I think in my last letter I mentioned that you are going to your school, Advent, for a summer camp program. What I'm not sure if I mentioned or not was that I am teaching there, too! And I have the unique opportunity to get to observe you as you play with your group, and I even get to teach your group when you come to the Math and Centers class. This has been a neat experience. During the school year, you are on one playground while I am on another, and you and I are typically involved in the goings on with our respective classes, so we don't get to interact often. Being on your playground this summer, and leading your group in Math, has really given me a neat peek into how you act around other kids and with other grown ups.
Today I had a different kind of experience, though. In your group are two or three little boys that have a little stronger personality than your a-little-more-laid-back style. Now keep in mind, before coming to school you pretty much only played with girls; Mommy kept other kids in the house for a while, and they were both girls, and your usual playdates are with Issa or your cousin Payton. I was excited that school gave you the opportunity to play with boys. But back to my point: boys in your group... I came outside with my little toddler group, and your group was already outside. You ran up and gave me a hug, but then went back to your play time. I watched as you approached these other boys, who were busily involved in playing with trucks and bulldozers. For a second you just watched, but then you asked what they were doing. One looked up and responded with "Go away!" Your group leader, Miss Kerrie, reminded them to take turns and share, and undaunted, you continued to watch. Then you asked if you could play. The naked want in your eyes to join in just about tore my heart out.
I watched all of this happen from nearby, and it was so hard not to intervene on your behalf. I wanted to smooth things over for you so you could play, too. I wanted to say to those boys, "Look at this great little kid! He has so much to offer to your game!" But these boys are as young as you, and of course they wouldn't have understood that. I want everyone to know just how special you are. But I held myself back. Jumping in to fight your battles doesn't teach you to persevere and win friends on your own. It would actually do you a great disservice. It breaks my heart, though, to see you struggle, even with something small like this.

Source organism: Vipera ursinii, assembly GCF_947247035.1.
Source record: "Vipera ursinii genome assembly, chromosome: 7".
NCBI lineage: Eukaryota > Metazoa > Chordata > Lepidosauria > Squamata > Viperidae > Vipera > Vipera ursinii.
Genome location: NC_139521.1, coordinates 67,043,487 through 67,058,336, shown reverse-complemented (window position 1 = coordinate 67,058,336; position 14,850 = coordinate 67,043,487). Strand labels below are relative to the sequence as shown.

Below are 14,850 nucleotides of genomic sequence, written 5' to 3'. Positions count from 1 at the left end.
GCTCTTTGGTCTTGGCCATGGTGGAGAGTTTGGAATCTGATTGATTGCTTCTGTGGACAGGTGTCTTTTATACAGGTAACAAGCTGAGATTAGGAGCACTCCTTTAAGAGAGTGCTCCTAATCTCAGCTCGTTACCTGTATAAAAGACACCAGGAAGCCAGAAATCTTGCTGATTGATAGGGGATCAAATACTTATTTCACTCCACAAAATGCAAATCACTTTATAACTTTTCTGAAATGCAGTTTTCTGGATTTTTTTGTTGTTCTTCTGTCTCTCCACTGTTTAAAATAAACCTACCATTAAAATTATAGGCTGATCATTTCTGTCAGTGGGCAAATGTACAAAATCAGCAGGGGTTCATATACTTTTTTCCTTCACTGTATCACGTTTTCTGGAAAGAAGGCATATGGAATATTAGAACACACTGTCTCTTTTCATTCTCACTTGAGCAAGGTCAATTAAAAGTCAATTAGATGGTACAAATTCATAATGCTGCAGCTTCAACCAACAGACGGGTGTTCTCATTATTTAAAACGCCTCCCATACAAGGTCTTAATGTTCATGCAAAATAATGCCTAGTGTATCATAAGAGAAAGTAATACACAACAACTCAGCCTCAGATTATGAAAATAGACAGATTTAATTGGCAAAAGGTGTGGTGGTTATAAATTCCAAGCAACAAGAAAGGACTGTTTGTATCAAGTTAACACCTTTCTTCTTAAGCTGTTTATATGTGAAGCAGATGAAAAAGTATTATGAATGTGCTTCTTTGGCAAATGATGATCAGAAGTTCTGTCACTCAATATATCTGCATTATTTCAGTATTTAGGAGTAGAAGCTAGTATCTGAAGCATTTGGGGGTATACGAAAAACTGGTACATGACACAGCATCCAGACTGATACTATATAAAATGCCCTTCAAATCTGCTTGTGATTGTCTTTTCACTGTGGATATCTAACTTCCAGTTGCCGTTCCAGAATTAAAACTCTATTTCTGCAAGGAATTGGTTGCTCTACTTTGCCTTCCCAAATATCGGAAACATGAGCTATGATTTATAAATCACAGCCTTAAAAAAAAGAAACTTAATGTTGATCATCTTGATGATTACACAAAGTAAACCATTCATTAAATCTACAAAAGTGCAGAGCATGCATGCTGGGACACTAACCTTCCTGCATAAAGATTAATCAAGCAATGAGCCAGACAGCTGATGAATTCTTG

What in the world am I going to do as you get older and face bigger and more challenging situations? I am your Mama Bear, and the world better not mess with my little Baby Bear. But even though I want to bare my teeth and show my claws, I know that you wont gain any fighting skills if I do it all for you.
Today's event turned out ok in the end after all. You eventually got your own truck and sat down near them to play. You started creating roads for your truck, and those boys saw what a cool, fun game you had created and asked if they could play with you. This made my heart smile and breathe a sigh of relief at the same time. I hope you maintain this resiliency and independence. By charging ahead and making your own path, others came to you. This is a skill that will take you far as you grow up. And it made me proud to see you in this light.
This Mama Bear is proud of her little cub. For now the claws are sheathed.
Love you Baby Bear,